WGA Bulletin Assails Networks

Jul 12, 2007  •  Post A Comment

Seeking to consolidate support from its members on the eve of labor contract negotiations with networks and studios, the Writers Guild of America is mailing a bulletin to members emphasizing the profitability of media companies.
A copy of the bulletin, obtained in advance by TelevisionWeek, reiterates the WGA contention that writers deserve a share of new-media revenue, an issue that promises to slow negotiations.
“With increased viewers and ad dollars on the Internet, we must secure our future,” wrote John Bowman, chairman of the WGA negotiating committee.
With eight charts showing rising entertainment revenue—including conglomerates Disney, CBS, Time Warner, Viacom, News Corp. and NBC Universal—the guild leadership is readying members for what could be a long slog at the negotiating table, and possibly even a strike.
“As you can see … the companies can certainly afford to sit down with us at the bargaining table and treat writers like valued strategic partners,” Mr. Bowman wrote. “Instead, the public statements and histories of the [network and studio] representatives seem to indicate they won’t deal straight with us without a fight.”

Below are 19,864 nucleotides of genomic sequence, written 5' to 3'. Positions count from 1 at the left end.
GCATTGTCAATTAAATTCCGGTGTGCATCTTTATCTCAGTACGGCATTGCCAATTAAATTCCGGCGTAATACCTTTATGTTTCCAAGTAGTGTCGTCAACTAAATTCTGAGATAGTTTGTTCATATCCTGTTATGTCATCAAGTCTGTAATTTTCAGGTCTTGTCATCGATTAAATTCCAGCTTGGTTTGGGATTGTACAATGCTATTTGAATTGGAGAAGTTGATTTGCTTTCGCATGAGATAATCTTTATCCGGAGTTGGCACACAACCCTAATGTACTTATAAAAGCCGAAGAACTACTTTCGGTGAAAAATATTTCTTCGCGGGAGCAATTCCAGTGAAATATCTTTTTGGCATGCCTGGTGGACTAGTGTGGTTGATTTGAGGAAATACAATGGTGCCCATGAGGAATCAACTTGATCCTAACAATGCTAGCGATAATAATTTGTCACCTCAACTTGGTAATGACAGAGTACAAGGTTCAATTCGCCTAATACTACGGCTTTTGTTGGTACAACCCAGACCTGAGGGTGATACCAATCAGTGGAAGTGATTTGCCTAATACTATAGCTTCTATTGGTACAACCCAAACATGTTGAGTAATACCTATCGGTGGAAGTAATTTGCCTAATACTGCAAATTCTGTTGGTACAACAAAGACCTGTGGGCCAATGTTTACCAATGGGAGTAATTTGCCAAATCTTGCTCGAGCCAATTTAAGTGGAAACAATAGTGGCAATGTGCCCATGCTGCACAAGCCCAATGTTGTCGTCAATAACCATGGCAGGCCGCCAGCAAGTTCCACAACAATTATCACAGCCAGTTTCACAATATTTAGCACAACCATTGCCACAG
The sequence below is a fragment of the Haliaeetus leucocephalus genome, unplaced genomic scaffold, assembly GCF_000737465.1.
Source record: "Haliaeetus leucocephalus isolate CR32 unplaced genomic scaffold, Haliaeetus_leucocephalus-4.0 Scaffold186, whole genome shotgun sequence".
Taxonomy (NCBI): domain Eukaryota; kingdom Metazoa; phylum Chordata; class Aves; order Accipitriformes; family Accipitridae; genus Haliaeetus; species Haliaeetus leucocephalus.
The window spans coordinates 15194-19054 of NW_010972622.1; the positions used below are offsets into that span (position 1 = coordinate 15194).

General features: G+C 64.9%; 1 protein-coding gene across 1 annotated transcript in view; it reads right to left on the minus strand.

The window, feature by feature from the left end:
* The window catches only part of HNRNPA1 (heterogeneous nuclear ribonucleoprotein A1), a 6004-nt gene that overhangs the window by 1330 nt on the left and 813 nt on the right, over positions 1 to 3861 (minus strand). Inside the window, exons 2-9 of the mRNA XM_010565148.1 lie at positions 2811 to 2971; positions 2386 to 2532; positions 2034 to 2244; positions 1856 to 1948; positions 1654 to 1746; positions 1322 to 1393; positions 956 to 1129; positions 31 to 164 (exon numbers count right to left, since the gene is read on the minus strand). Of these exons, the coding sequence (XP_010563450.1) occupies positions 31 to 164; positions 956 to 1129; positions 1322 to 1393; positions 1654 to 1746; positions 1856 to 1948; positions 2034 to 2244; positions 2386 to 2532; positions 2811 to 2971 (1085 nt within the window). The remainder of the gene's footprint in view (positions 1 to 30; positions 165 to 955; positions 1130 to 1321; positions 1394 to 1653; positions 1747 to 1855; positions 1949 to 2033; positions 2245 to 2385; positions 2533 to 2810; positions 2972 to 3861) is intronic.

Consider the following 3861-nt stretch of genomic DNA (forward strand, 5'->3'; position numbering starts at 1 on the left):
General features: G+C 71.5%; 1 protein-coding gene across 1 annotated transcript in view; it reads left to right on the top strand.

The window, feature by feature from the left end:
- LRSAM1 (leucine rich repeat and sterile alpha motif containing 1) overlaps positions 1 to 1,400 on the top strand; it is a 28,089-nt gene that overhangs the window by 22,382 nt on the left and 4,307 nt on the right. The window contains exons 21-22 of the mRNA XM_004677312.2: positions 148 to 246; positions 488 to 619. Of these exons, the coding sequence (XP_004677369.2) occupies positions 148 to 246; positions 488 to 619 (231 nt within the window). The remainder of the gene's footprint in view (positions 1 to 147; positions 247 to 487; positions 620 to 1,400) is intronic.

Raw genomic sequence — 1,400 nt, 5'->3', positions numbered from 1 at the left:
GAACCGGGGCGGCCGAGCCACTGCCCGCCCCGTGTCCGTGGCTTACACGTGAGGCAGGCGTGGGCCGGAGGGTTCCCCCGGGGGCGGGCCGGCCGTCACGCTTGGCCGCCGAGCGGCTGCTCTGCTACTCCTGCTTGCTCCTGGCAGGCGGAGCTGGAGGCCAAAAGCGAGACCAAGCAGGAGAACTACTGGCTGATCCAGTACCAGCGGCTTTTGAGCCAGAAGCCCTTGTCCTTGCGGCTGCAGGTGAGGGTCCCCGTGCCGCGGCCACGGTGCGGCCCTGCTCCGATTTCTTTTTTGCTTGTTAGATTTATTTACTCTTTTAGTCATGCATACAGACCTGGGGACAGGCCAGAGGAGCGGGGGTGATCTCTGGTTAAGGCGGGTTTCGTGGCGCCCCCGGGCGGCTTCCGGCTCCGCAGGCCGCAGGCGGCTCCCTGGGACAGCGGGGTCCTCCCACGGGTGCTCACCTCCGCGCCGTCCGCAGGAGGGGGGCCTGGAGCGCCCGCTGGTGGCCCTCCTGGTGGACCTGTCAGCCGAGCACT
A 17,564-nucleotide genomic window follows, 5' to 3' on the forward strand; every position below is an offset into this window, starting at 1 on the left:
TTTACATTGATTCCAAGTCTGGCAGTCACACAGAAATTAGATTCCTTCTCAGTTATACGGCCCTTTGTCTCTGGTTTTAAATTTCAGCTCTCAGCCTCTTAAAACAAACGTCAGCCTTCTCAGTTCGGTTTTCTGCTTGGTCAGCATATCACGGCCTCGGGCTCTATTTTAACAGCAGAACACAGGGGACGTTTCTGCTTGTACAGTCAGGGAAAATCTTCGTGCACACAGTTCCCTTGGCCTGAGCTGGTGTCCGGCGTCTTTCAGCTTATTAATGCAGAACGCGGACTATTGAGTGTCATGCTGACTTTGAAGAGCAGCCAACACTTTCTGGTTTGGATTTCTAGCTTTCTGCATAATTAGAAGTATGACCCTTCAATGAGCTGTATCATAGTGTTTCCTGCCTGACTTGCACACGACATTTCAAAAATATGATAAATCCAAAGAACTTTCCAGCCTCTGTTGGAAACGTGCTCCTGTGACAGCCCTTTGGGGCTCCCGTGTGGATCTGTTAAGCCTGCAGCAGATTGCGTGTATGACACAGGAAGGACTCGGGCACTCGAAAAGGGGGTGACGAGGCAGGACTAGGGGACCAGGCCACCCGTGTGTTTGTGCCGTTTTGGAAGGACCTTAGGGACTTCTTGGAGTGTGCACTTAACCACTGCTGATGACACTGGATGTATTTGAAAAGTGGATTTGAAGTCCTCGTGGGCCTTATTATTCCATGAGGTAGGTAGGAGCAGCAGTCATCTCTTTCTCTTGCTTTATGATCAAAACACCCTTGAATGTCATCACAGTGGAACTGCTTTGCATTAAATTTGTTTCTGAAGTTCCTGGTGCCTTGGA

Employers have countered they want to launch a three-year study of the economics of new media and possibly throw out the current residual system altogether.
On Monday both parties will commence negotiations to renew the WGA’s three-year contract, which expires Oct. 31.
The WGA’s “Contract Bulletin” newsletter is described as the first in a series of upcoming mailings to keep members informed of the leadership’s point of view during negotiations.
The portrayals of the entertainment employers’ financial status fits squarely into the guild’s strategy of showing that its contract demand for a share of new-media profits is reasonable.
“There is growth in almost every single measure of economic performance, including gross revenues in every segment, excellent operating profits and rising share prices for all six [major entertainment] companies,” wrote WGA chief negotiator David Young. “This is good news for writers and other members of the talent community.”
(Editor: Horowitz)

Your Comment

Email (will not be published)